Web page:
API Integration

Companies must architect and design their technology as discrete sets of digital building blocks intended to be reused. The “API Transformation” involves strategically deploying services and platforms for use both within and beyond the enterprise.

APIs are an attempt to control the chaos by encapsulating logical business concepts like core data entities (think customer or product) or transactions (for example, “place an order” or “get price”) as services. APIs are consumed in broad and expanding ways. What’s more, good API design also introduced controls to help manage their own life cycle, including:

  • • Versioning. The ability to change without rendering older versions of the same API inoperable.
  • • Standardization. A uniform way for APIs to be expressed and consumed, from COM and CORBA object brokers to web services to today’s RESTful patterns.
  • • API information control.

A built-in means for enriching and handling the information embodied by the API. This information includes metadata, approaches to handling batches of records, and hooks for middleware platforms, message brokers, and service buses. It also defines how APIs communicate, route, and manipulate the information being exchanged.

API’s are the next chapter in abstraction in terms of the way business uses technology to move faster, maintain agility, and leverage its own data. We are currently in the phase were companies expose APIs to allow their customers to access the capabilities of their software. This is the first layer of abstraction: the software vendor provides an API that exposes objects and processes within their software. The API is an abstraction layer on top of the application and the APIs they provide functions in the context of their application.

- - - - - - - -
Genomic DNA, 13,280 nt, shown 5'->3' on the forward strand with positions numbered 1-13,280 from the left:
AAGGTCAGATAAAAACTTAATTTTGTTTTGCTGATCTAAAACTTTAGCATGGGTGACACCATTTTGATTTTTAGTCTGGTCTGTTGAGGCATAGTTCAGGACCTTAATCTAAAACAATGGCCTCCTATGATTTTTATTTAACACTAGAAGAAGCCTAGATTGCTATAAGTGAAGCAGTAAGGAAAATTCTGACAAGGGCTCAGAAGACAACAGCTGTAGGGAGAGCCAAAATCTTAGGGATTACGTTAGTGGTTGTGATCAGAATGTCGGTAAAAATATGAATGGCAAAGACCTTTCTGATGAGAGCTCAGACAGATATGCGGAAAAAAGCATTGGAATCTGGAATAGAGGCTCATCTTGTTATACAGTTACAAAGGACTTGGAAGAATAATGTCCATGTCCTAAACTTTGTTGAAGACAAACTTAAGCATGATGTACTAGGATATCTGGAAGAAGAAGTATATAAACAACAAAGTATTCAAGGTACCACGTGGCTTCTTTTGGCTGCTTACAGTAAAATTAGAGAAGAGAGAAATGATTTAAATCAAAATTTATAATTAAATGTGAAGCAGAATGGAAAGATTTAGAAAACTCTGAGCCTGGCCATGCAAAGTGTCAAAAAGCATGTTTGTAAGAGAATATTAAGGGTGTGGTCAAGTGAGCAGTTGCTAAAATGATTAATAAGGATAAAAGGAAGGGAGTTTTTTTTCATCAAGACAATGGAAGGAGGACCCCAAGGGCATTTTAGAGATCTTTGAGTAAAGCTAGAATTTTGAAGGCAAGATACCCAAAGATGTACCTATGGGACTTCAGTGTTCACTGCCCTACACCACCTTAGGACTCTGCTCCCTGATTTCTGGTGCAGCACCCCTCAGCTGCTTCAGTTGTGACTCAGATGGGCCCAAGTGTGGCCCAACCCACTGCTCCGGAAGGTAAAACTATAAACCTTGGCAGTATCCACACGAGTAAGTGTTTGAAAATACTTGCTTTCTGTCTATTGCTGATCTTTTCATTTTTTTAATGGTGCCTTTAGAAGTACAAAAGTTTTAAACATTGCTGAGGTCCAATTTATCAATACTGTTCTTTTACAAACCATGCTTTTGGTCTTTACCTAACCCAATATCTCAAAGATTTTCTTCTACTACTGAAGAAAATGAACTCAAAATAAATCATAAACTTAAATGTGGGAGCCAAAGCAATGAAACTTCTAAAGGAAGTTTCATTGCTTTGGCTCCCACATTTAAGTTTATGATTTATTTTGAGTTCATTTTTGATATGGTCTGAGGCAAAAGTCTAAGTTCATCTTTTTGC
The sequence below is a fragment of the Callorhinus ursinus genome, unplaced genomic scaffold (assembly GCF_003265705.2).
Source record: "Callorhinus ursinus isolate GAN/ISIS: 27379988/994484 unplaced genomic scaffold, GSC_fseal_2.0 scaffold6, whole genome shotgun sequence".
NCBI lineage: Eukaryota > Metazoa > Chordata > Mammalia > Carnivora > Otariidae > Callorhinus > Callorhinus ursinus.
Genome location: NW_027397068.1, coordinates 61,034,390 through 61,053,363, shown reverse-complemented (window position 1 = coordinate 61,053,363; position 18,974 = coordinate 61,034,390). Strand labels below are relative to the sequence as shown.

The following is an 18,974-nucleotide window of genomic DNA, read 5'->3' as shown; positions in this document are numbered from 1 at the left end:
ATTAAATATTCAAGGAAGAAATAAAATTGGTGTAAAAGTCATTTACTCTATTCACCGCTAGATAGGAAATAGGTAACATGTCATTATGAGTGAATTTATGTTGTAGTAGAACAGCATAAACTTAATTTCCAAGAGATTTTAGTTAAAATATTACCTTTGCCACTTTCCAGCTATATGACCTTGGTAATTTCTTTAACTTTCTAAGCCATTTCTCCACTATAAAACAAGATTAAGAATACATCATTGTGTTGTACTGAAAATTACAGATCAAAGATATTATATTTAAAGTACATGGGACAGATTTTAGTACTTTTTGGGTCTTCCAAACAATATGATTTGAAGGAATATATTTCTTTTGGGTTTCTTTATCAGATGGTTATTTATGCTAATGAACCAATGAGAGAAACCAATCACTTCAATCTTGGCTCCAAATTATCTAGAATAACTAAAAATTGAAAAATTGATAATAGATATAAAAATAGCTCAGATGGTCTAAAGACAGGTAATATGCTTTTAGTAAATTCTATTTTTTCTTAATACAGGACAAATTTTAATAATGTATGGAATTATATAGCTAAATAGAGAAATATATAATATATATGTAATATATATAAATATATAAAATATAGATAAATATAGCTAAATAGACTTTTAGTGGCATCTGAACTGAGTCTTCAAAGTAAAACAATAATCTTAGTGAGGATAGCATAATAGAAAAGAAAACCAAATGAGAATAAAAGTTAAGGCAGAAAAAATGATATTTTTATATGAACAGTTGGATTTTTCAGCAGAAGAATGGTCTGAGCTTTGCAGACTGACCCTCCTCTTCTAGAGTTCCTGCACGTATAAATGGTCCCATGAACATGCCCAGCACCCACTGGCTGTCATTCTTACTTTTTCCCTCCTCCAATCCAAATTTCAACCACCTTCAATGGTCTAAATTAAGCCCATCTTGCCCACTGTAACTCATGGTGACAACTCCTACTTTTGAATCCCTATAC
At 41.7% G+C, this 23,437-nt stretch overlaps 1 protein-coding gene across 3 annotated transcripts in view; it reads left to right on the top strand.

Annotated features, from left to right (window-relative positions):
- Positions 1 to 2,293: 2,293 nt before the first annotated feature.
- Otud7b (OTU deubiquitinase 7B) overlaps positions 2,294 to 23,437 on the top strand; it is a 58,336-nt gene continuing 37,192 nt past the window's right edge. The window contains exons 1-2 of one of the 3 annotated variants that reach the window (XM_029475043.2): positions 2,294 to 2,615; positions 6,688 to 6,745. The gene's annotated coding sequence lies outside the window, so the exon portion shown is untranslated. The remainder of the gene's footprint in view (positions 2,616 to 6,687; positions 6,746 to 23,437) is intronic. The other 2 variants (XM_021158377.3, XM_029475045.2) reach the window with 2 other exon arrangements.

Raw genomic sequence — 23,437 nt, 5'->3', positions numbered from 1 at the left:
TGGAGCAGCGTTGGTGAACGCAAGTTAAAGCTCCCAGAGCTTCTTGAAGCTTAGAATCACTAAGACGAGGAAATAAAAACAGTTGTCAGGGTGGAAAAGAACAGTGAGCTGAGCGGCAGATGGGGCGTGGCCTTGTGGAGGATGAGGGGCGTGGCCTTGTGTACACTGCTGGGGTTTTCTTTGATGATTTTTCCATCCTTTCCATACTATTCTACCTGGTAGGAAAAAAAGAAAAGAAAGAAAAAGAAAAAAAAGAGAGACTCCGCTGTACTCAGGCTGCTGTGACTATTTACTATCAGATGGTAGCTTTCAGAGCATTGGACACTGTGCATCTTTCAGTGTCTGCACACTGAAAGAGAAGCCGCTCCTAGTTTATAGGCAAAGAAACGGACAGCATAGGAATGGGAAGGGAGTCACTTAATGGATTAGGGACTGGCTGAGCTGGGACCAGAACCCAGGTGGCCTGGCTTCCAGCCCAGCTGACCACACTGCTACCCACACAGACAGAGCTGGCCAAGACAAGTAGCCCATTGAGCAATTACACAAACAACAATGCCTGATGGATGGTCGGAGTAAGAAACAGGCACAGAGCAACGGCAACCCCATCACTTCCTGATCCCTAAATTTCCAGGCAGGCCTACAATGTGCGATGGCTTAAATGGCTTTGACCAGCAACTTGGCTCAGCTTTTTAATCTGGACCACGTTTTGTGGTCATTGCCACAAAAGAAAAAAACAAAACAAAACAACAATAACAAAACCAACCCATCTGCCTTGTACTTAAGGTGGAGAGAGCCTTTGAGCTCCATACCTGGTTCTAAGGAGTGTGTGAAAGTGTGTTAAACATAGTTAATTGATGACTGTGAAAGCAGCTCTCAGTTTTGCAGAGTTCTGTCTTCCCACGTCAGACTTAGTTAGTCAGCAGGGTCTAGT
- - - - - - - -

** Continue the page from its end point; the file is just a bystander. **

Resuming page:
The next layer of abstraction comes from the layer between the systems and your business, with the focus on the context of the business itself. Systems that your business run on have their notion of a customer as an example. Each of these systems has its own definition of what a customer is that differs from the definition of a customer according to your business. The components of your business are ultimately unique to you and they can be modeled and exposed as APIs.

APIs allow businesses to abstract the definitions of these key business objects out of the underlying systems and make them available directly within the context of the business. Invoices then move from something you talk to the admin of the financial system to obtain, and turn into a common business object that can be consumed. This abstraction allows the rest of the business to interact with the core business objects rather than having to concern themselves with the underlying systems.